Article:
D'Anville's Large Map of The Gulf Coast
Nice example of D'Anville's antique map of the Gulf Coast from the Apalachicola Bay area to around the mouth of the Sabine in Texas, one of the best obtainable large format maps of the region from this period.
D'Anville's map derives from the manuscript maps of Valentin Devin. Devin arrived in Louisiana in January 1719 as part of an expedition to explore and chart the coastline of Louisiana for John Law's Compagnie d'Occident (Company of the West, also known as the Mississippi Company). Over the course of the next decade, Devin would produce a number of important survey maps of the various bays and coastal regions that make up this region, along with some general maps of the coastline between Texas and the Fort Crevecoeur area, which served as the models for this map.
In the east, the map notes Fort Crevecoeur (1717-1722) and an unnamed Spanish Fort (constructed in 1719). The Bays of Pensacola, Mobile, and Pascagoula are extensively surveyed and include detailed soundings.
The map notes Biloxi and Vieux (Old) Biloxi (Fort Maurepas), which is identified as the first settlement established in Louisiana in 1699, which would serve as its capital until 1719, when it was relocated to Mobile. Up the Mobile River, Fort Louis is noted, established in 1702 and abandoned in 1711.
The map tracks the Mississippi River, Arkansas River, Red River, Osage River and Missouri Rivers, and includes excellent large inset of the Mississippi River Valley from the Arkansas to above the Missouri Rivers. The detail along the Mississippi, both in the main map and the inset of the northern regions, is quite impressive for the period.
The detail along the Pascagoula River is quite impressive, including some very early Indian Roads, extending inland to Coue-tchitou ou Village du Grand-Chef, Okitbea, Concah, Concha-tchitou, Tchkachae, etc.
The detail along the Mobile Rivers is also quite impressive for the time period, extending north to the Riviere de Alibamons and the Alibamons (Alabama) Indian region.
It is known that Thomas Jefferson acquired 7 of D'Anville's maps in 1787, almost certainly, this was one of them. Jefferson commented to Gallatin about the importance of this map. Meriwether Lewis obtained a copy before the Lewis & Clark Expedition.
JBB D'Anville was one of the dominant names in French Cartography after 1740, publishing some large format maps and made-to-order atlases, containing the best contemporary information. Most of the information is derived from Valentin Devin, who arrived in Pensacola in 1719 (under the auspices of John Law's Company of the West) and began producing highly regarded maps immediately upon his arrival on the Gulf Coast until he was expelled by the Spanish after a three-year struggle. Devin used his information and materials gathered from Le Maire and others to produce several manuscript maps which were sent back to France and resulted in a series of marvelous maps by De L'Isle, Buache and finally D'Anville, whose maps of the Gulf Coast formed the standard for many years.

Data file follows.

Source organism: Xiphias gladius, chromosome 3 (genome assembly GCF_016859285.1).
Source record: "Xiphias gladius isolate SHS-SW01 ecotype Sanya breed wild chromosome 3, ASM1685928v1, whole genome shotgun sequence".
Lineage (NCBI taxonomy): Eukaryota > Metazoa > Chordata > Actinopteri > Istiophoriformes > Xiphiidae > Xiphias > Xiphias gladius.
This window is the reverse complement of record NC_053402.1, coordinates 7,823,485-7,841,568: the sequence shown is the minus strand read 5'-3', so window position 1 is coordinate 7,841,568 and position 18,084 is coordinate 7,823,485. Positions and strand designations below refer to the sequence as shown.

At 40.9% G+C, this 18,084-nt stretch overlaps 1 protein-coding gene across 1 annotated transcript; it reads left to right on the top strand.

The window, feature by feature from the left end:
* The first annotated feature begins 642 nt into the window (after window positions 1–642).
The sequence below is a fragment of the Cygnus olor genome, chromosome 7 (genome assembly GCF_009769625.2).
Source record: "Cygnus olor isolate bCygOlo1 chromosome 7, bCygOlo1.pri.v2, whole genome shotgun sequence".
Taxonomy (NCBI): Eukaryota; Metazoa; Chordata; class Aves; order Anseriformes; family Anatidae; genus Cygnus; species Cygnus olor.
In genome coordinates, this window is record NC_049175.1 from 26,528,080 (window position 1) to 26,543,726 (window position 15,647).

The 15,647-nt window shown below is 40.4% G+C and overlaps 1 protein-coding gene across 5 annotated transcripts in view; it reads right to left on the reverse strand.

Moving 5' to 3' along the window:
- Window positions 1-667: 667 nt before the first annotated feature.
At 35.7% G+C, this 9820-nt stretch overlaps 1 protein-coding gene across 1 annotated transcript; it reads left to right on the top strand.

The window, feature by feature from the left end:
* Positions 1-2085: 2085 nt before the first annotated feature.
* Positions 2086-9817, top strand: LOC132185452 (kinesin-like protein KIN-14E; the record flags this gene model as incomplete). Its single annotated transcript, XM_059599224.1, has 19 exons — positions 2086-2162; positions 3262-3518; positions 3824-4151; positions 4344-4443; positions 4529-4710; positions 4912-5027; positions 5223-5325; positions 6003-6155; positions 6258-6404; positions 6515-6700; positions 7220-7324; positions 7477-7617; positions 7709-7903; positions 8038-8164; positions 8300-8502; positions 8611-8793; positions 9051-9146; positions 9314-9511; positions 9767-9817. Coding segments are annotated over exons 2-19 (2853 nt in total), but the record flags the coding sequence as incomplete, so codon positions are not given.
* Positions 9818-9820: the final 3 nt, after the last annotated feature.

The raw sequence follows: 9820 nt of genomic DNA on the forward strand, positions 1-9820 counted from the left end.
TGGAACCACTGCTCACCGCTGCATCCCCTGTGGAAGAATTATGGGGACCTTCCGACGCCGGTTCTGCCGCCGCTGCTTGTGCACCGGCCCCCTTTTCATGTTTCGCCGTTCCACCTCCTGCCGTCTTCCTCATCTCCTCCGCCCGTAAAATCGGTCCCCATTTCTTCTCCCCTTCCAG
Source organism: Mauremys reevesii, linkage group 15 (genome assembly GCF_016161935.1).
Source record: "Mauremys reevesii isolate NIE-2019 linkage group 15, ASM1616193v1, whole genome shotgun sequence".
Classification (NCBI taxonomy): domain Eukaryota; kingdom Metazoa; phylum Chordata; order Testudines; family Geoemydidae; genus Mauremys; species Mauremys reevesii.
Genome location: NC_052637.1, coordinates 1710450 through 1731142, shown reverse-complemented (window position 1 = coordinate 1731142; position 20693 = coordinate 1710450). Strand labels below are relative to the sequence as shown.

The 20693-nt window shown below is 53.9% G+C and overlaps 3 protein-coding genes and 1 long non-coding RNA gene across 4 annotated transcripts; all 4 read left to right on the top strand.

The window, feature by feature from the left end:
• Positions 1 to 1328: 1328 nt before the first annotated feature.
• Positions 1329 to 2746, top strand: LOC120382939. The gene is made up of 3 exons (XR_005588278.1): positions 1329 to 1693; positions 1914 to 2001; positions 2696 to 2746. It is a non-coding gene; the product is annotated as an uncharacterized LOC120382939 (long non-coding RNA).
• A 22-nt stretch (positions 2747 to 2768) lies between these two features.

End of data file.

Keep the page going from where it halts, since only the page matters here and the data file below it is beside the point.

One of the best large format maps of the period.
Jean-Baptiste Bourguignon d’Anville (1697-1782) was one of the foremost French geographers of the eighteenth century. He carried out rigorous research in order to create his maps, which greatly developed the technical proficiency of mapmaking during his lifetime. His style was also simpler and less ornate than that of many of his predecessors. It was widely adopted by his contemporaries and successors.
The son of a tailor, d’Anville showed cartographic prowess from a young age; his first map, of Ancient Greece, was published when he was only fifteen years old. By twenty-two, he was appointed as one of the King’s géographes ordinaire de roi. He tutored the young Louis XV while in the service to the Crown. However, royal appointment did not pay all the bills, so d’Anville also did some work for the Portuguese Crown from 1724. For example, he helped to fill out Dom João V’s library with geographical works and made maps showing Portugal’s African colonies.
D’Anville disapproved of merely copying features from other maps, preferring instead to return to the texts upon which those maps were based to make his own depictions. This led him to embrace blank spaces for unknown areas and to reject names which were not supported by other sources. He also amassed a large personal map library and created a network of sources that included Jesuits in China and savants in Brazil. D’Anville’s historical approach to cartography resulted in magnificently detailed, yet modern and academic, maps. For example, his 1743 map of Italy improved upon all previous maps and included a memoir laying out his research and innovations. The geographer also specialized in ancient historical geography.
In 1773, d’Anville was named premier géographe de roi. In 1780, he ceded his considerable library to the Ministry of Foreign Affairs to be used for as a reference library for diplomats. D’Anville is best known for several maps, including his map of China, first published in 1735, and then included with Du Halde’s history of that country (the Hague, 1737). His map of Africa (1749) was used well into the nineteenth century.